Saturday, March 24, 2012

>Liquid-like materials may pave way for new thermoelectric devices<

In the continual quest for better thermoelectric materials -- which convert heat into electricity and vice versa -- researchers have identified a liquid-like compound whose properties give it the potential to be even more efficient than traditional thermoelectrics. Thermoelectric materials have been used to power spacecraft from Apollo to the Curiosity rover now headed for Mars. Recently, however, scientists and engineershave been turning to these materials to usewasted heat -- released from automobiles or industrial machinery, for instance -- as an efficient energy source. They have also proposed using these materials to create more efficient heating systems in electric cars or even as new ways to exploit solar power.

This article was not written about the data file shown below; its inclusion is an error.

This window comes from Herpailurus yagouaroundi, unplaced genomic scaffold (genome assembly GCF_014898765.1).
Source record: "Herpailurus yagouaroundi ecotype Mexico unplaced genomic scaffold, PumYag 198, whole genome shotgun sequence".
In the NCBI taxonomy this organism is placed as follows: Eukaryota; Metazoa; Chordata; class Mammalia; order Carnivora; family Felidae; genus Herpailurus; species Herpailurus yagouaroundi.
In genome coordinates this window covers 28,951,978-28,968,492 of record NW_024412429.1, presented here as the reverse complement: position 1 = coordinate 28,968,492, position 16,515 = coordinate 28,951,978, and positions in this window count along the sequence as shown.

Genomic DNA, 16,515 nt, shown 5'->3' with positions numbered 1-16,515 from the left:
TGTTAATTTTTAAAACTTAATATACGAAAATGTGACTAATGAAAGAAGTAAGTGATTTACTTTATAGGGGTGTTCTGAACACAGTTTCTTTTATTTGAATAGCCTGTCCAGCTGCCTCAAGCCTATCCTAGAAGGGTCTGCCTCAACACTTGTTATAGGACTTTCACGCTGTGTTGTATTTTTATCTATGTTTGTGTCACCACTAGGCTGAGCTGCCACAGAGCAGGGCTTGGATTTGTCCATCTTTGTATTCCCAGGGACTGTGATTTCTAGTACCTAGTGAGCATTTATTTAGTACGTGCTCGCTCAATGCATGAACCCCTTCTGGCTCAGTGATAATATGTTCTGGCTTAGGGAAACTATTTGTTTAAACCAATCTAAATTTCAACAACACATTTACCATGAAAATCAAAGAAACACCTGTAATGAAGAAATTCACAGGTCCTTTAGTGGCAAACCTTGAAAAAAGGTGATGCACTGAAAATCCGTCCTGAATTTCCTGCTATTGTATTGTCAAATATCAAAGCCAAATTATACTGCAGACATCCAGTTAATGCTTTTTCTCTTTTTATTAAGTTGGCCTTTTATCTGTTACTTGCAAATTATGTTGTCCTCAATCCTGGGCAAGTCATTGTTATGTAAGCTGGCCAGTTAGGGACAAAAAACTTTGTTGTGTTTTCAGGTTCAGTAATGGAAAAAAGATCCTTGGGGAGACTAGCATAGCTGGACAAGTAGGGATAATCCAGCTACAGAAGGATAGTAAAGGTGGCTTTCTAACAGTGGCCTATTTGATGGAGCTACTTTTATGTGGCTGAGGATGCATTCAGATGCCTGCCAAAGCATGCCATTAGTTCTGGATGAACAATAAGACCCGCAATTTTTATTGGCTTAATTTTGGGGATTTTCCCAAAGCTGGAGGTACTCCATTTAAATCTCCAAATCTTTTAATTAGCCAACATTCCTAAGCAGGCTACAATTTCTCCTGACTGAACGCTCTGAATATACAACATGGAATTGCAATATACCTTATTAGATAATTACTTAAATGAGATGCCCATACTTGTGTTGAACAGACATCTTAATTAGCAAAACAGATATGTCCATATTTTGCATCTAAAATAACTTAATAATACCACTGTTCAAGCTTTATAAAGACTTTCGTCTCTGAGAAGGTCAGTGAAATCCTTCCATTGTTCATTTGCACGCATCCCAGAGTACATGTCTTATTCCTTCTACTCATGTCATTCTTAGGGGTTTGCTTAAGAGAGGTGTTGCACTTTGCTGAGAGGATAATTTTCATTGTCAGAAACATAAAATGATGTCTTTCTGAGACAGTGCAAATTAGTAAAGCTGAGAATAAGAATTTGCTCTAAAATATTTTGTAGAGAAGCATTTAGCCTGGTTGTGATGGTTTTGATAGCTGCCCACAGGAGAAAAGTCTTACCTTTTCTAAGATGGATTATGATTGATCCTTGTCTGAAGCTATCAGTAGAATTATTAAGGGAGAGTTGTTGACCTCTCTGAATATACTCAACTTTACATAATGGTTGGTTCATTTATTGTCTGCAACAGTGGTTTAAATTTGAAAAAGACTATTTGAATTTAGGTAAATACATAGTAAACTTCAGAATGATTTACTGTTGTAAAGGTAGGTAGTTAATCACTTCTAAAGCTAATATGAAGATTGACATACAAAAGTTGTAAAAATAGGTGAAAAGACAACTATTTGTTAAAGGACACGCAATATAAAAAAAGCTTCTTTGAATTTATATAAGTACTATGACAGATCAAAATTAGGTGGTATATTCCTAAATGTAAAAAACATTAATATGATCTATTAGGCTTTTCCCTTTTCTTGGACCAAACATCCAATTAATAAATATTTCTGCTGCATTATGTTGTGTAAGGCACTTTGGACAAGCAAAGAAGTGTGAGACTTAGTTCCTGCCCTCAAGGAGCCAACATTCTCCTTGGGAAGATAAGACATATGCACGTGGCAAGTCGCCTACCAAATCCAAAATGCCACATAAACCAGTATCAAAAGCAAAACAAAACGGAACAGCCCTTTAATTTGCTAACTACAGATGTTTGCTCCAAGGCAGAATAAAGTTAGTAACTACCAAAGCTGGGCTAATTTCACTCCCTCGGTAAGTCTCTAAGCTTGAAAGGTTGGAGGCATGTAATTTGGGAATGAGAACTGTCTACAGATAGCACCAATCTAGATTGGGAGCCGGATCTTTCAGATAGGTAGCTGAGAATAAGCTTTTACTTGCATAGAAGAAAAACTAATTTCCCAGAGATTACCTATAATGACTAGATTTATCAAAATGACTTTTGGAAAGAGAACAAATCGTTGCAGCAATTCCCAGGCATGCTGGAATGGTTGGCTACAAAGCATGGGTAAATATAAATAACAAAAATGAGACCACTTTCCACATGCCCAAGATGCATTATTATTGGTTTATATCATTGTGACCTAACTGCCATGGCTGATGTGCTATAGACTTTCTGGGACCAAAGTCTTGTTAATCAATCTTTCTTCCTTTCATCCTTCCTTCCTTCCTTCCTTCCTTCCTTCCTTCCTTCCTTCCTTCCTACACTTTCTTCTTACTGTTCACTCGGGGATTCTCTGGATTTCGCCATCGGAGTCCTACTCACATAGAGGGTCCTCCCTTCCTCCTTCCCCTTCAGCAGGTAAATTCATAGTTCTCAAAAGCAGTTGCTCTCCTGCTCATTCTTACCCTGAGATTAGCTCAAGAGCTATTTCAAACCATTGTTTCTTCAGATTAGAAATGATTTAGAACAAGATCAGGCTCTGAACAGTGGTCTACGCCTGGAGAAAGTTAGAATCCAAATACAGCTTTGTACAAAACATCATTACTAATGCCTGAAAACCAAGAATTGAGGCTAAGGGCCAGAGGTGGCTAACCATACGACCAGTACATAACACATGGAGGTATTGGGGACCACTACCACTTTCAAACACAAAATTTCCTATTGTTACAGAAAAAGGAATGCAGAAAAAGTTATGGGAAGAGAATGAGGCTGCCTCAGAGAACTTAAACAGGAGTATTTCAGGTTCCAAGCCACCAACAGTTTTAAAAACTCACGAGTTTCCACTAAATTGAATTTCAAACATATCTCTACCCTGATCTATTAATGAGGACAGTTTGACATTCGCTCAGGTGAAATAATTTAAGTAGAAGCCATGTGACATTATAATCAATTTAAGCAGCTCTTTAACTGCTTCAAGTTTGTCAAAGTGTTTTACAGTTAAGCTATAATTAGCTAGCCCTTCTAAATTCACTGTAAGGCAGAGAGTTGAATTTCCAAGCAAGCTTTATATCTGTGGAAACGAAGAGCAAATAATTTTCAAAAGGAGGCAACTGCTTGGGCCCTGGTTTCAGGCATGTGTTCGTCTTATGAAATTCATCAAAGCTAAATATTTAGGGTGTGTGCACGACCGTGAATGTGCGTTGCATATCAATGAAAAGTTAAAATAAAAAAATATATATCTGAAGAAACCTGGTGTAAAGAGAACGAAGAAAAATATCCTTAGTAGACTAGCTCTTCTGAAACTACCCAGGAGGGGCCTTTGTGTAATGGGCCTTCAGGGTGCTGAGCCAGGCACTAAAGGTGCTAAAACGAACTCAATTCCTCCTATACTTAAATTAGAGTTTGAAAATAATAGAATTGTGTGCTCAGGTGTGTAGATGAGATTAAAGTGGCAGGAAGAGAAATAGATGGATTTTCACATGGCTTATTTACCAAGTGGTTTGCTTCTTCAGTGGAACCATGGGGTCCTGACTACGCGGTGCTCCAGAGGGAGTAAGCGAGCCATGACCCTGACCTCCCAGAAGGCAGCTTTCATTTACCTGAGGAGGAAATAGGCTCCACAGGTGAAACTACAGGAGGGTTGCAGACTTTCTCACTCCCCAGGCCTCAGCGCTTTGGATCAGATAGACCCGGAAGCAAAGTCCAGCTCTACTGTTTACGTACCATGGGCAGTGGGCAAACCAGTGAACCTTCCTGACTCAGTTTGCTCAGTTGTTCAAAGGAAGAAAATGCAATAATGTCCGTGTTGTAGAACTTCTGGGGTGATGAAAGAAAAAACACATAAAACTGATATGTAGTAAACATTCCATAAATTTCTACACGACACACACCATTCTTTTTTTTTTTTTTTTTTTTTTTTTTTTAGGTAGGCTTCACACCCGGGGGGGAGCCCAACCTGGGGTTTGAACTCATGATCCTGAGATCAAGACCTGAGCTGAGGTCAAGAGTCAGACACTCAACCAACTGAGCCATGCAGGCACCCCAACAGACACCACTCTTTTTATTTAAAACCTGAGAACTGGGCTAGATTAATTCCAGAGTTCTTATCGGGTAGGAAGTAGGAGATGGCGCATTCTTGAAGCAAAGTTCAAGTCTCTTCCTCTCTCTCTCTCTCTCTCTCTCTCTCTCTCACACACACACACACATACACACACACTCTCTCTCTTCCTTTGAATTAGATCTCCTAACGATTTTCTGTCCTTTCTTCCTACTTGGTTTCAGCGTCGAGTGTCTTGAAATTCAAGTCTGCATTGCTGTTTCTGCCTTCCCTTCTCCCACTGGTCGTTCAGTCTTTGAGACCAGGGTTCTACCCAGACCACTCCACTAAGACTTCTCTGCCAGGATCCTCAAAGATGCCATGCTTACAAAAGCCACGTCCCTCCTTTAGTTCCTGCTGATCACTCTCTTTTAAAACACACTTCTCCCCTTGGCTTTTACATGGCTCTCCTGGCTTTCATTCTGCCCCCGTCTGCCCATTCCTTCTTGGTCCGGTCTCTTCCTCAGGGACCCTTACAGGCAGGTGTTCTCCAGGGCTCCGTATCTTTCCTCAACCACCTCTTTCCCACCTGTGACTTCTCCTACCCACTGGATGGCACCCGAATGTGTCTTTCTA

In identifying this new type of thermoelectric material, the researchers studied a material made from copper and selenium. Although it is physically a solid, it exhibits liquid-like behaviors due to the way its copper atoms flow through the selenium's crystal lattice.
"It's like a wet sponge," explains Jeff Snyder, a faculty associate in applied physics and materials science in the Division of Engineering and Applied Science at the California Institute of Technology (Caltech) and a member of the research team. "If you have a sponge with very fine pores in it, it looks and acts like a solid. But inside, the water molecules are diffusing just as fast as they would if they were a regular liquid. That's how I imagine this material works. It has a solid framework of selenium atoms, but the copper atoms are diffusing around as fast as they would in a liquid."
The research, led by scientists from the Chinese Academy of Science's Shanghai Institute of Ceramics in collaboration with researchers from Brookhaven National Laboratory and the University of Michigan, as well as from Caltech, is described in a paper recently published in the journal

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